Since that night, I've read some biographical information on the web. There have been personnel changes over time-- one of the members of the group we saw is a son of one of the original group members-- and one page refers to the name "The Assocation" being rented out to people to perform under. Goodness knows that one rather vehement fan site probably thinks ill of me for here referring to the group we saw as "The Association," but I can only say that this is as close as I expect ever to get to the live experience of The Association; the group members are all very good at what they do, and unfailingly courteous-- they certainly didn't have to take the time that they probably needed to be preparing to get back on the road to sign a lone fan's object saved from the dumpster. They have my appreciation and respect and thanks... but I wish they'd done more Association songs.

"After all the time we spent together/Just doesn't seem fair, no fair at all..."

P.S. It's interesting how quickly allusions and references become dated. In "Six Man Band," the "seventeen jewels that dictate the rules" and thus enslave the band to the clock and schedule are the jewels of an analog watch movement. How many people have analog watches any more, much less know their construction well enough to get the reference?

Tuesday, August 27, 2002

No, That's Not Where They Keep Ted Williams's Head...

Had the fun of introducing someone to Nitro Ice Cream yesterday...These folks started out at Iowa State University with the realization that if they froze ice cream very quickly (using liquid nitrogen) they could make a maximally smooth product, avoiding ice crystals and such. For a few years they've been at the Iowa State Fair selling their product (vanilla only there) to fairgoers, but now they've set up shop in Ankeny, Iowa under the name "Blue Sky Creamery." There they have multiple flavors (yesterday there was vanilla, chocolate, cherry, and green apple), and just as at the fair, the ice cream is made while you watch, with the shiny aluminum device emitting clouds as it sits there.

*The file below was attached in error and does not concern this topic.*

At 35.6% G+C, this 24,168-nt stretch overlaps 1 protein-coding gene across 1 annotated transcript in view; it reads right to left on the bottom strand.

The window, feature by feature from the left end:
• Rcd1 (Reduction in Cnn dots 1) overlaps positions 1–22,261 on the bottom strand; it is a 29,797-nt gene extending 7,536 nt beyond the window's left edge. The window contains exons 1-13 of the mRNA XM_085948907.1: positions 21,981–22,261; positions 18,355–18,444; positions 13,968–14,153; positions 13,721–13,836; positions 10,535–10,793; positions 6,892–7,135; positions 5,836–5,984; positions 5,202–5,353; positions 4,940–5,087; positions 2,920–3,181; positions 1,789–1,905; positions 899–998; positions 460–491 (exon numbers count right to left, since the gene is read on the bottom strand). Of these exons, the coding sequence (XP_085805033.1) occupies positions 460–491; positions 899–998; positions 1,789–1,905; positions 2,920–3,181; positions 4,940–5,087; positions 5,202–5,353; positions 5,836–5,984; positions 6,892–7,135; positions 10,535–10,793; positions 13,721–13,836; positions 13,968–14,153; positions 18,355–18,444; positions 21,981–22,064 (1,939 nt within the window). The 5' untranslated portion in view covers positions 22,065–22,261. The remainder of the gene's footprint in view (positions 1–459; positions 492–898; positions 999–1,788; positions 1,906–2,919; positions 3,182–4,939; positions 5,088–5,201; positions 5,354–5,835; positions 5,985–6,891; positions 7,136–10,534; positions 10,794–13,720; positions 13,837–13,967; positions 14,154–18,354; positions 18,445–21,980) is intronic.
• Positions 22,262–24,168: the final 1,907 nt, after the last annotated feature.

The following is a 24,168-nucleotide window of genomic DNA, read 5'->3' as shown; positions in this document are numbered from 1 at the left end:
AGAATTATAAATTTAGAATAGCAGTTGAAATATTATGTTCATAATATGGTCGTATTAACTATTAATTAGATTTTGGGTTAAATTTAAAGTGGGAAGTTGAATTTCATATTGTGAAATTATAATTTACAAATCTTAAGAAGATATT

Should you ever be in central Iowa, by all means go there. I've tried the chocolate, but still think the vanilla is best. (For a chocoholic to prefer the vanilla says something...) Check out their web site and nudge somebody nearby to start a shop. (No, they don't give me any money.)

Sunday, August 25, 2002

Sic Transit...

It's a day after the second Gnomedex, and I'm of a couple of minds about it. Part of it's personal--somewhere around eighteen years ago, I was at the very same location, in a group of at least the same size and enthusiasm, all excited about and working on OS-9, the operating system that I managed to devote over a third of my life to until I was laid off last November. The excitement has gone elsewhere; I will but say here that I think it could have been otherwise.

OTOH, the speakers were excellent, especially Doc and Steve and Leo (that's last names falling out of short-term memory rather than faux familiarity and name dropping), and if the enthusiasm has to be elsewhere, I'm glad it's with Linux and blogging and fighting the media conglomerates.

Thursday, January 17, 2002

What Better Reason to Do Something?


You and I have Justin Raimondo to thank, or blame, for this blog. I've heard of weblogs, but didn't know about blogger.com until I saw a rant of his about bloggers who have the temerity to disagree with him about the "war on terrorism." In passing, he also manages to put down bloggers in general as people who think their "meandering expostulations, mini-essays, and Internet links" are "infinitely fascinating"--like essayists such as Raimondo himself, I suppose.

We'll see how this works out. blogger.com is wise to make blogs easy to edit and extend, but even with that I can't help thinking that the attrition rate is significant.

A flashback and analogy

You've probably heard about how the notion of sum types (e.g. Algol 68 union s, Rust enum s, Haskell type s) and product types (e.g. tup...